Israel and the Palestinians agreed to begin indirect, American-brokered talks, the U.S. Mideast envoy George Mitchell announced Monday March 8, 2010.
George Mitchell's Statement
I'm pleased that the Israeli and Palestinian leadership have accepted indirect talks. We've begun to discuss the structure and scope of these talks and I will return to the region next week to continue our discussions. As we've said many times, we hope that these will lead to direct negotiations as soon as possible. We also again encourage the parties, and all concerned, to refrain from any statements or actions which may inflame tensions or prejudice the outcome of these talks.
What Mr. Mitchell didn't say was that in an attempt to convince the Palestinians to go along with the plan, the U.S. Government had handed them a document responding to their inquires regarding the U.S. initiative to launch indirect talks between Israel and the Palestinians.
In the document, the U.S. Government emphasized that their main concern is establishing a Palestinian state. The document reads (among other things)…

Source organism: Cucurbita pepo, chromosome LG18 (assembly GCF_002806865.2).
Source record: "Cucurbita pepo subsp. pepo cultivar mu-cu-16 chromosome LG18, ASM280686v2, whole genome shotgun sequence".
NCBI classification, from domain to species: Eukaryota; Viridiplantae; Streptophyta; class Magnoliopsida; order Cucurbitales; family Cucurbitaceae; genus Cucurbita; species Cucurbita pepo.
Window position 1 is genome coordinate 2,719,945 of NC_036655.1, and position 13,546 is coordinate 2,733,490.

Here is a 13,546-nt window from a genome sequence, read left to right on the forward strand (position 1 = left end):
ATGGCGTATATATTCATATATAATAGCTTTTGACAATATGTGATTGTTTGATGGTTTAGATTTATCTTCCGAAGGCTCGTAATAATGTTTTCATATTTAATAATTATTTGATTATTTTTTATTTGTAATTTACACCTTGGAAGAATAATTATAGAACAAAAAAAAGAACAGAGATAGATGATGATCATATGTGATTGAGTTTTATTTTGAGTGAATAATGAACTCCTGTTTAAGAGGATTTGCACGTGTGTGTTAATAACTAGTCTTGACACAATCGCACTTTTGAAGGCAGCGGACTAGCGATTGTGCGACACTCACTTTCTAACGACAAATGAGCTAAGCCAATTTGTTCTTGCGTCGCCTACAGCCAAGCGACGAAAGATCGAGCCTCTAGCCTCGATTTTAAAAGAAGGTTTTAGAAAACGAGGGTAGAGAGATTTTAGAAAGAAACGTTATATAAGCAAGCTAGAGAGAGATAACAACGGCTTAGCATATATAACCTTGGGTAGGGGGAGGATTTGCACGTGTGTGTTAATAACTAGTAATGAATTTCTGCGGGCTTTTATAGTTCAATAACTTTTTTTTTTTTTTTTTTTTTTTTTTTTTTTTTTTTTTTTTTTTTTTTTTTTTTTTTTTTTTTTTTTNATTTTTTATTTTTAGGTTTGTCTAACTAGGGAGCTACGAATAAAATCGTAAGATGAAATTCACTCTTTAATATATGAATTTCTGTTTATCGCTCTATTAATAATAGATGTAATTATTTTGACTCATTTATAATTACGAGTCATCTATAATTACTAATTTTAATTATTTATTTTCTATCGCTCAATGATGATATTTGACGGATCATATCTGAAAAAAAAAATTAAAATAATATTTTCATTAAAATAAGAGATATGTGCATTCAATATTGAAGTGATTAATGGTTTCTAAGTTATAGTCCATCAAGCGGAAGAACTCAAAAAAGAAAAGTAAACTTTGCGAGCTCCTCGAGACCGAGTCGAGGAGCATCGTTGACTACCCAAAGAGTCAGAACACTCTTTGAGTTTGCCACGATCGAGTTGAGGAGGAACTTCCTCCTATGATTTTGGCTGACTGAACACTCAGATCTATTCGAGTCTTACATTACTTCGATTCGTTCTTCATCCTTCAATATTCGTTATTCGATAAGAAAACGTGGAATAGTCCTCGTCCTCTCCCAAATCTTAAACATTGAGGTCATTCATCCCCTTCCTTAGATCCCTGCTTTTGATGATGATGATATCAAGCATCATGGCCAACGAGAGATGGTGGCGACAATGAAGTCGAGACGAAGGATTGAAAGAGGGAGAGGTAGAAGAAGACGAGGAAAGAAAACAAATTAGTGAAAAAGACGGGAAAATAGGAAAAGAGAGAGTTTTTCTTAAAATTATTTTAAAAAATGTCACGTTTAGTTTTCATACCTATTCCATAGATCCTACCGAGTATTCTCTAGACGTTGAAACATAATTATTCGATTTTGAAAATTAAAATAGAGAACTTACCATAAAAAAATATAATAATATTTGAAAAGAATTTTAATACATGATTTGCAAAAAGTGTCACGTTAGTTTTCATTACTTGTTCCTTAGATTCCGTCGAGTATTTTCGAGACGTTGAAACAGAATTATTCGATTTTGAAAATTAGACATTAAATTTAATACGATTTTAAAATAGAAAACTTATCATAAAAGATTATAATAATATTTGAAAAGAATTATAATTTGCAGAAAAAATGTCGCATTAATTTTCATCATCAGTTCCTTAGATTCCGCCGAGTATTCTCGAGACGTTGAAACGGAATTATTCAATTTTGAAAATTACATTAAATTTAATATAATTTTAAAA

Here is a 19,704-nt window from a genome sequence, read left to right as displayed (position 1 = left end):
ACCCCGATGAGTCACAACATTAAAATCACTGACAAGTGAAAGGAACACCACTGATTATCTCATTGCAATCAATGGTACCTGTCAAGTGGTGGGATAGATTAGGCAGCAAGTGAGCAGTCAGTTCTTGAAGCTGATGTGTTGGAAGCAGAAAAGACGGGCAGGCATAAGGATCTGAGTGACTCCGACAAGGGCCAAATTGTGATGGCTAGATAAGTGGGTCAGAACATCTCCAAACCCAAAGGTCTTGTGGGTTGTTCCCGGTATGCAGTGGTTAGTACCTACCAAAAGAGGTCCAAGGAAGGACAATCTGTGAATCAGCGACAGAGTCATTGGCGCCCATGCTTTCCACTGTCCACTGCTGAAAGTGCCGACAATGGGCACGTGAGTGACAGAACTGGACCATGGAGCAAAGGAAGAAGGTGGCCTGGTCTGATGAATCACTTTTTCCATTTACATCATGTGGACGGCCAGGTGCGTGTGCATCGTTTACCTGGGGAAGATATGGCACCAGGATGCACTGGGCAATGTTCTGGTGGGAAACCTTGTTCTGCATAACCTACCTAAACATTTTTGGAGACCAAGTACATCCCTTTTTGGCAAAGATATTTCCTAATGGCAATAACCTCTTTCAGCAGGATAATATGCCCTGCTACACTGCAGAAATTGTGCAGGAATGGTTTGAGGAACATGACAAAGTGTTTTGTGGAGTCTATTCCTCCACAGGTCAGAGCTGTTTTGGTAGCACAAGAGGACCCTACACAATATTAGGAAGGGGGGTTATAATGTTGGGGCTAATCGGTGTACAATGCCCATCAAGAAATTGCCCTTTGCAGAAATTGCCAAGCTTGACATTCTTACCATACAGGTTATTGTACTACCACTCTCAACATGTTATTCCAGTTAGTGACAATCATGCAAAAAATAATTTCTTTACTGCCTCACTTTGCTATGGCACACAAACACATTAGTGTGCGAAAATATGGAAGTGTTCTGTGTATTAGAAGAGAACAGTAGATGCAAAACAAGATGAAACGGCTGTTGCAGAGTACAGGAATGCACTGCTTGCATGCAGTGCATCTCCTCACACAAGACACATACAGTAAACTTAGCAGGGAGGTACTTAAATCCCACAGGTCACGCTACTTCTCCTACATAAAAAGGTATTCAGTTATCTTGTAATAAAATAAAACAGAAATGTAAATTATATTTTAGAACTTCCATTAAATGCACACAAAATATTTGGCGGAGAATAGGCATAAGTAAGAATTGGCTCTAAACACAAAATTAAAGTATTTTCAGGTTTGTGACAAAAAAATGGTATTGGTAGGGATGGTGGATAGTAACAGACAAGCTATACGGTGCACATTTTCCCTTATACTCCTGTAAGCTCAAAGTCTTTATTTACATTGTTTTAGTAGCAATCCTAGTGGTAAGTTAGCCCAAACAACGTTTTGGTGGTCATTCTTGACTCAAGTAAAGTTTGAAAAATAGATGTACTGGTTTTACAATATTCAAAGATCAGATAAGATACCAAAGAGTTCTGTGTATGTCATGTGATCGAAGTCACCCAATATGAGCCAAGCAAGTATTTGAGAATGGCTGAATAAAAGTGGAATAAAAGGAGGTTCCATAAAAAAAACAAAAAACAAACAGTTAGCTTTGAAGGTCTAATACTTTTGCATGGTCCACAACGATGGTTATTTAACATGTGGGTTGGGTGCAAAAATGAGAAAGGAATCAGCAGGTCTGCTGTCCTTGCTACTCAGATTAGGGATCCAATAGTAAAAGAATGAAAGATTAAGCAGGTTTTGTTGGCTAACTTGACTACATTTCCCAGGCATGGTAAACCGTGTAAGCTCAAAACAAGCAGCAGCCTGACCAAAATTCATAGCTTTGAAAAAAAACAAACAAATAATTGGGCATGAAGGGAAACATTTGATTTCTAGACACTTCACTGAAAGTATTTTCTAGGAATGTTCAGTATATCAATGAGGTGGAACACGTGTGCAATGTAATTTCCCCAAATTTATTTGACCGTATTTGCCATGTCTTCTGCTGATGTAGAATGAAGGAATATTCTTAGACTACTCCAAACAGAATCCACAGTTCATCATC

– "Our [the U.S. Government's] core remains a viable, independent and sovereign Palestinian State with contiguous territory that ends the occupation that began in 1967."
No mention of the need to end terror attacks and other violence.
No mention of the need to acknowledge, recognize and respect Israel as a Jewish state.
No mention of the need to achieve peace and security.
No mention of the need to stop incitement in the Palestinian media and educational system.
The document also promised to scold the party America deems to be the 'one to blame', reading: "We expect both parties to act seriously and in good faith. If one side, in our judgment, is not living up to our expectations, we will make our concerns clear and we will act accordingly to overcome that obstacle."
These commitments by the U.S. were a determining factor in the Palestinians' and the Arab League's decision to agree to the U.S. proposal on indirect talks. The Palestinians are especially satisfied by the U.S. commitment to put the blame on the side responsible if the talks fail.
Given the history of the continuous public scolding of Israel, is the Obama administration setting the stage for yet another public and humiliating rebuke of Israel?